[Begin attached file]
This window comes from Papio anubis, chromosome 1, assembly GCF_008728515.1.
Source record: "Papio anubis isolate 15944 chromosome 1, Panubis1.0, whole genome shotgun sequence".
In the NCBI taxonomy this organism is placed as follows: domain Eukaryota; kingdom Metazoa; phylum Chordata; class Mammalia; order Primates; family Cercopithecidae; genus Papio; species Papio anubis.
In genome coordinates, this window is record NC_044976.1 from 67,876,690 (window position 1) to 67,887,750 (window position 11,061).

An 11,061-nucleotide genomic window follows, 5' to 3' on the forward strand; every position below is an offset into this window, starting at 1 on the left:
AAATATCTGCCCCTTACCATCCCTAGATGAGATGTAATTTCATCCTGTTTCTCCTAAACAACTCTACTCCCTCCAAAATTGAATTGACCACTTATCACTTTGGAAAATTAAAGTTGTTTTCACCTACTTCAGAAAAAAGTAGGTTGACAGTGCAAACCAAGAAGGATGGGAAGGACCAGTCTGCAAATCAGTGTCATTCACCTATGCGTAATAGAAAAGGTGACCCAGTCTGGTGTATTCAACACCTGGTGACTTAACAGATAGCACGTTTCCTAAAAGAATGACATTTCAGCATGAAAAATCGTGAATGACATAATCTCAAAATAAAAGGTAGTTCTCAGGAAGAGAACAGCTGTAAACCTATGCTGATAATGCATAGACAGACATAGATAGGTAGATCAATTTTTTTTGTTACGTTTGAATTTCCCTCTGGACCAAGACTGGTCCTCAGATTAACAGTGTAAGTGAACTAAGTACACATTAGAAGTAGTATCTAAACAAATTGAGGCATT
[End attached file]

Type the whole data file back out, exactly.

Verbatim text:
This window comes from Papio anubis, chromosome 1, assembly GCF_008728515.1.
Source record: "Papio anubis isolate 15944 chromosome 1, Panubis1.0, whole genome shotgun sequence".
In the NCBI taxonomy this organism is placed as follows: domain Eukaryota; kingdom Metazoa; phylum Chordata; class Mammalia; order Primates; family Cercopithecidae; genus Papio; species Papio anubis.
In genome coordinates, this window is record NC_044976.1 from 67,876,690 (window position 1) to 67,887,750 (window position 11,061).

An 11,061-nucleotide genomic window follows, 5' to 3' on the forward strand; every position below is an offset into this window, starting at 1 on the left:
AAATATCTGCCCCTTACCATCCCTAGATGAGATGTAATTTCATCCTGTTTCTCCTAAACAACTCTACTCCCTCCAAAATTGAATTGACCACTTATCACTTTGGAAAATTAAAGTTGTTTTCACCTACTTCAGAAAAAAGTAGGTTGACAGTGCAAACCAAGAAGGATGGGAAGGACCAGTCTGCAAATCAGTGTCATTCACCTATGCGTAATAGAAAAGGTGACCCAGTCTGGTGTATTCAACACCTGGTGACTTAACAGATAGCACGTTTCCTAAAAGAATGACATTTCAGCATGAAAAATCGTGAATGACATAATCTCAAAATAAAAGGTAGTTCTCAGGAAGAGAACAGCTGTAAACCTATGCTGATAATGCATAGACAGACATAGATAGGTAGATCAATTTTTTTTGTTACGTTTGAATTTCCCTCTGGACCAAGACTGGTCCTCAGATTAACAGTGTAAGTGAACTAAGTACACATTAGAAGTAGTATCTAAACAAATTGAGGCATT